“Annadana’s 3 core areas have always been farmer welfare, where farmers are trained through research and by showcasing the best practices of sustainability of the world, and seed conservation are at the core of it being,” says Sharma. Since its inception, Annadana has been endorsing the traditional low-cost and innovative agricultural methods. They have been actively training farmers by imparting knowledge about conservation and multiplication of indigenous seed varieties and setting up seed exchange network so that farmers no longer depend on the costly patented hybrid and genetically modified (GM) seeds. “You can’t make policies without farmers because they know the crops and the seasons and we have decided that we know for them and that’s why we have failed in agriculture,” says Sharm. “We have failed as a nation to support our farming communities who are the producers of our food.” Annadana boasts more than 800 crops, including hundreds of fruits, millets, cereals, vegetables, and flowers. “Seeds are the most unassuming potent gift of life. The seed is food. Seed embodies the diversity,” says Sharma. “When we start to conserve these seeds, these are open-pollinated indigenous ones.”
My Right to Safe Food campaign
In 2009, Sharma launched the ‘My Right to Safe Food’ campaign to give informed food choices to consumers from all walks of life. Annadana played a pivotal role in bringing about a moratorium on GM foods in India. “Motivated by profits, the agrochemical corporations remain blind to suffering, deaths & disabled children due to pesticide poisoning,” says Sharma. “Artificially and genetically modified avatars of foods have fast gained swift in routes into India sneaking into our plates without you even knowing it. With the potential dangers of genetically engineered foods lurking, there is a grave assault in our food chain. We are breeding a very sick society with hospitals flooded. There is a sharp decline in trace minerals, vitamins, and other nutrients in many foods attributed to a steady deterioration in soil, air and water quality.”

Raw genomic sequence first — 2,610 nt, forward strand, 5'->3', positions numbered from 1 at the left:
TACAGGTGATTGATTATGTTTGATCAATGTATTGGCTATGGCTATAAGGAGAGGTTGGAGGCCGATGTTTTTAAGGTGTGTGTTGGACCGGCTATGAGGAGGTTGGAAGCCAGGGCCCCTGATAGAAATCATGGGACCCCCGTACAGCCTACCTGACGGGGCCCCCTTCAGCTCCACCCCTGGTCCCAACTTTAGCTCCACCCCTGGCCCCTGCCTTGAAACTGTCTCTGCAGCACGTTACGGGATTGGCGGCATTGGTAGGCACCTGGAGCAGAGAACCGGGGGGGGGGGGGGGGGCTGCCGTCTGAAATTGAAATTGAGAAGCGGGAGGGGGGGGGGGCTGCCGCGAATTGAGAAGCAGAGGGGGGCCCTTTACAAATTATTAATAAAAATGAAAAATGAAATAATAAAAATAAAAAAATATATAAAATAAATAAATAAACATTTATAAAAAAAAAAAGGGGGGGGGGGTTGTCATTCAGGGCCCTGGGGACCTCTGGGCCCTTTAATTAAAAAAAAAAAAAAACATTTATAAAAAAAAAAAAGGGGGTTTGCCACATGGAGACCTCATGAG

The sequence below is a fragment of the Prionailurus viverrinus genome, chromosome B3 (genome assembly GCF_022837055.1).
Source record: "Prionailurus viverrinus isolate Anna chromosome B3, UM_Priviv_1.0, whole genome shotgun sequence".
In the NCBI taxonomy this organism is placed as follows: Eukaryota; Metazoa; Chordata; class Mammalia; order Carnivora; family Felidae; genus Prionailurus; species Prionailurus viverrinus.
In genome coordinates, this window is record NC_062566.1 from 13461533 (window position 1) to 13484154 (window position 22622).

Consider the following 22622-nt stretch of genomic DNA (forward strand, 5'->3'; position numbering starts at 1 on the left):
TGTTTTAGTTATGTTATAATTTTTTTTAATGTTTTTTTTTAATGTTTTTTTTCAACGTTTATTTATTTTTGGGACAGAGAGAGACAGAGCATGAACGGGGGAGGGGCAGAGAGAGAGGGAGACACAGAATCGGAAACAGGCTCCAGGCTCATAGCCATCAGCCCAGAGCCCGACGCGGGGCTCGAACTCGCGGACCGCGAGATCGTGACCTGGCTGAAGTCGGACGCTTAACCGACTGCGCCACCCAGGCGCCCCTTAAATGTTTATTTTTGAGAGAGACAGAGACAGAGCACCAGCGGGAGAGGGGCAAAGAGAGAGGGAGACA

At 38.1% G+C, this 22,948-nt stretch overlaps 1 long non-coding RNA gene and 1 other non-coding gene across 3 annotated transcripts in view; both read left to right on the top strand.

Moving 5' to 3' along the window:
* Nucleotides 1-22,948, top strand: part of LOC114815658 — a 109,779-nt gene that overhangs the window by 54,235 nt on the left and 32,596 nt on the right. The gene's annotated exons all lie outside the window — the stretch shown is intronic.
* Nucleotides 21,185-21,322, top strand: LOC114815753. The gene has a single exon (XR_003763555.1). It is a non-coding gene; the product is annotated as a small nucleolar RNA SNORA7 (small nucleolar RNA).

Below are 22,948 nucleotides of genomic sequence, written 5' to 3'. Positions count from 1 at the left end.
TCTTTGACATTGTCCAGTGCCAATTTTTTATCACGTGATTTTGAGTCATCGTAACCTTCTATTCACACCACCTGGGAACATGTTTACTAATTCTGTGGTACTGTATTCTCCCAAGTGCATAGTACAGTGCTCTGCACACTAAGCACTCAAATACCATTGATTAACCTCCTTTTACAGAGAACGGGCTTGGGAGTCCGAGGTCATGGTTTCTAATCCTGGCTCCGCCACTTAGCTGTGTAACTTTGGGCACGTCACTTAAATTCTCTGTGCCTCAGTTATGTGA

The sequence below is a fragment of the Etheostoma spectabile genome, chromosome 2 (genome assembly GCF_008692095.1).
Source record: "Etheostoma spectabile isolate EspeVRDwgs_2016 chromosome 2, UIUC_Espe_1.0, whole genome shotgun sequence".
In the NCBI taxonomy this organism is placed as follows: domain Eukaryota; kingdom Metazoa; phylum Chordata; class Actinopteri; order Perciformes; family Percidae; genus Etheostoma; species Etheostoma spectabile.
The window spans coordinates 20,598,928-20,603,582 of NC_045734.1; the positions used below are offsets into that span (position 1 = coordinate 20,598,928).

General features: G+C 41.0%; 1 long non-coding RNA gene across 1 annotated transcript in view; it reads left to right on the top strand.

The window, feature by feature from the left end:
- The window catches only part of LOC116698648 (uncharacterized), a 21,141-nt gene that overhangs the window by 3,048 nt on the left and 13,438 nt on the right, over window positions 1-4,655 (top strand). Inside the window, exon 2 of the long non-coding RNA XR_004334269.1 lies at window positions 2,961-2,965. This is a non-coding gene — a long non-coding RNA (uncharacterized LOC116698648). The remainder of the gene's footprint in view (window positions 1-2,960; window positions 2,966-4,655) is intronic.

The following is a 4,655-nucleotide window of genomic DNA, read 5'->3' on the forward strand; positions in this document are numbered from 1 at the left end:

My Right to Safe Food campaign raises awareness about the safe alternatives and solutions to safeguard your health. Around 15,000 visitors annually walk the farm trails at Annadana to understand the cultivation of organic food, while 5,000 students participate in the ‘Soil to Seed to Plate’ education programme every year. In a year, Annadana distributes 20,000 free packets of native seeds to empower the farmers throughout the country. They have also organized 3 tsunami rehabilitation programmes to safeguard 15,000 livelihoods. During the recent Kerala floods, they distributed more than 5 lakh seeds to farmers.
Sharma is fondly called beej Behen and has also earned the titles of Seed Guardian and Jewel of Karnataka. She has been felicitated with the Pan India Inspire award for environment conservation and organic biodiversity protection in 2019 and also Karnataka Women Achievers Award in 2018. Annadana aims to bring about a change in agricultural practices; to grow healthy food that nourishes the people as well as the land it grows in. “Our aspiration is to re-seed India by building sustainable communities founded on the bedrock of knowledge with progressive farmers and enterprising youth driving it,” asserts Sharma.